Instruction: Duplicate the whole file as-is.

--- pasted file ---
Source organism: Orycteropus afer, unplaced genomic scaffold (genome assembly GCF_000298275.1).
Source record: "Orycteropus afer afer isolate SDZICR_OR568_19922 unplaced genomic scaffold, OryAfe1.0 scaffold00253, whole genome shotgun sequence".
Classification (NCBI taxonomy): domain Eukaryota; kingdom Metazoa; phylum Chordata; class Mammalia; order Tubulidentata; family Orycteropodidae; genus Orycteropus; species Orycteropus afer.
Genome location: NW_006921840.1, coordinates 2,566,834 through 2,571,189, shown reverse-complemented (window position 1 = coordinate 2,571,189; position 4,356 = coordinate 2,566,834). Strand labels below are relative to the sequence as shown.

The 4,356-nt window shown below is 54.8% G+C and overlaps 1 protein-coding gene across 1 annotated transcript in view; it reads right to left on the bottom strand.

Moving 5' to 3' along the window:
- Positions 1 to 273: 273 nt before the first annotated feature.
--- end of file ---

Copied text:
Source organism: Orycteropus afer, unplaced genomic scaffold (genome assembly GCF_000298275.1).
Source record: "Orycteropus afer afer isolate SDZICR_OR568_19922 unplaced genomic scaffold, OryAfe1.0 scaffold00253, whole genome shotgun sequence".
Classification (NCBI taxonomy): domain Eukaryota; kingdom Metazoa; phylum Chordata; class Mammalia; order Tubulidentata; family Orycteropodidae; genus Orycteropus; species Orycteropus afer.
Genome location: NW_006921840.1, coordinates 2,566,834 through 2,571,189, shown reverse-complemented (window position 1 = coordinate 2,571,189; position 4,356 = coordinate 2,566,834). Strand labels below are relative to the sequence as shown.

The 4,356-nt window shown below is 54.8% G+C and overlaps 1 protein-coding gene across 1 annotated transcript in view; it reads right to left on the bottom strand.

Moving 5' to 3' along the window:
- Positions 1 to 273: 273 nt before the first annotated feature.